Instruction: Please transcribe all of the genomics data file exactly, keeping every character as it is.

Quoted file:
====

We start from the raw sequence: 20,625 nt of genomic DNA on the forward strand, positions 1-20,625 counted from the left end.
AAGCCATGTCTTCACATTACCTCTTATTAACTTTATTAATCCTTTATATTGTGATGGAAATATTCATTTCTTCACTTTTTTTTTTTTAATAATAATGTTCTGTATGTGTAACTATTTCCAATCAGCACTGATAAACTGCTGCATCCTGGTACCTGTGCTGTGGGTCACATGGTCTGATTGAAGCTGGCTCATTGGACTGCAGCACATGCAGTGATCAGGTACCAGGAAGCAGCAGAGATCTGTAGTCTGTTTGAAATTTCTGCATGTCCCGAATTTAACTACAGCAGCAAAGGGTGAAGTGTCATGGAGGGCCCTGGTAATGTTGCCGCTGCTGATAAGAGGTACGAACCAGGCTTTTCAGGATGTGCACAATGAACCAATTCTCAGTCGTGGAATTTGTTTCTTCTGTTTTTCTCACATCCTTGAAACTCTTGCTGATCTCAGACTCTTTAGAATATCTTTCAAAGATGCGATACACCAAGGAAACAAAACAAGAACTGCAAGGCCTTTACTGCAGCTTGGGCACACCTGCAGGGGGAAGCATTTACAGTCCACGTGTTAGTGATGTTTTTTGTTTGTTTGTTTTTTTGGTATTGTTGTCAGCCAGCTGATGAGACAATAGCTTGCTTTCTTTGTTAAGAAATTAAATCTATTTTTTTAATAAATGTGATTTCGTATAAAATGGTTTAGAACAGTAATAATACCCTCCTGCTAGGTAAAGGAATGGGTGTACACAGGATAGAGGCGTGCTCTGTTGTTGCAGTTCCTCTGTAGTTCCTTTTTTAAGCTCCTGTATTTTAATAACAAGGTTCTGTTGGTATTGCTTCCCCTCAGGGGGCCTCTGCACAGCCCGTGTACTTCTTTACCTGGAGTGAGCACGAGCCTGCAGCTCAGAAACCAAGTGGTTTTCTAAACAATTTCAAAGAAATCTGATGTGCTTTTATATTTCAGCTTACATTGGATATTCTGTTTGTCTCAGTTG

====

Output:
We start from the raw sequence: 20,625 nt of genomic DNA on the forward strand, positions 1-20,625 counted from the left end.
AAGCCATGTCTTCACATTACCTCTTATTAACTTTATTAATCCTTTATATTGTGATGGAAATATTCATTTCTTCACTTTTTTTTTTTTAATAATAATGTTCTGTATGTGTAACTATTTCCAATCAGCACTGATAAACTGCTGCATCCTGGTACCTGTGCTGTGGGTCACATGGTCTGATTGAAGCTGGCTCATTGGACTGCAGCACATGCAGTGATCAGGTACCAGGAAGCAGCAGAGATCTGTAGTCTGTTTGAAATTTCTGCATGTCCCGAATTTAACTACAGCAGCAAAGGGTGAAGTGTCATGGAGGGCCCTGGTAATGTTGCCGCTGCTGATAAGAGGTACGAACCAGGCTTTTCAGGATGTGCACAATGAACCAATTCTCAGTCGTGGAATTTGTTTCTTCTGTTTTTCTCACATCCTTGAAACTCTTGCTGATCTCAGACTCTTTAGAATATCTTTCAAAGATGCGATACACCAAGGAAACAAAACAAGAACTGCAAGGCCTTTACTGCAGCTTGGGCACACCTGCAGGGGGAAGCATTTACAGTCCACGTGTTAGTGATGTTTTTTGTTTGTTTGTTTTTTTGGTATTGTTGTCAGCCAGCTGATGAGACAATAGCTTGCTTTCTTTGTTAAGAAATTAAATCTATTTTTTTAATAAATGTGATTTCGTATAAAATGGTTTAGAACAGTAATAATACCCTCCTGCTAGGTAAAGGAATGGGTGTACACAGGATAGAGGCGTGCTCTGTTGTTGCAGTTCCTCTGTAGTTCCTTTTTTAAGCTCCTGTATTTTAATAACAAGGTTCTGTTGGTATTGCTTCCCCTCAGGGGGCCTCTGCACAGCCCGTGTACTTCTTTACCTGGAGTGAGCACGAGCCTGCAGCTCAGAAACCAAGTGGTTTTCTAAACAATTTCAAAGAAATCTGATGTGCTTTTATATTTCAGCTTACATTGGATATTCTGTTTGTCTCAGTTG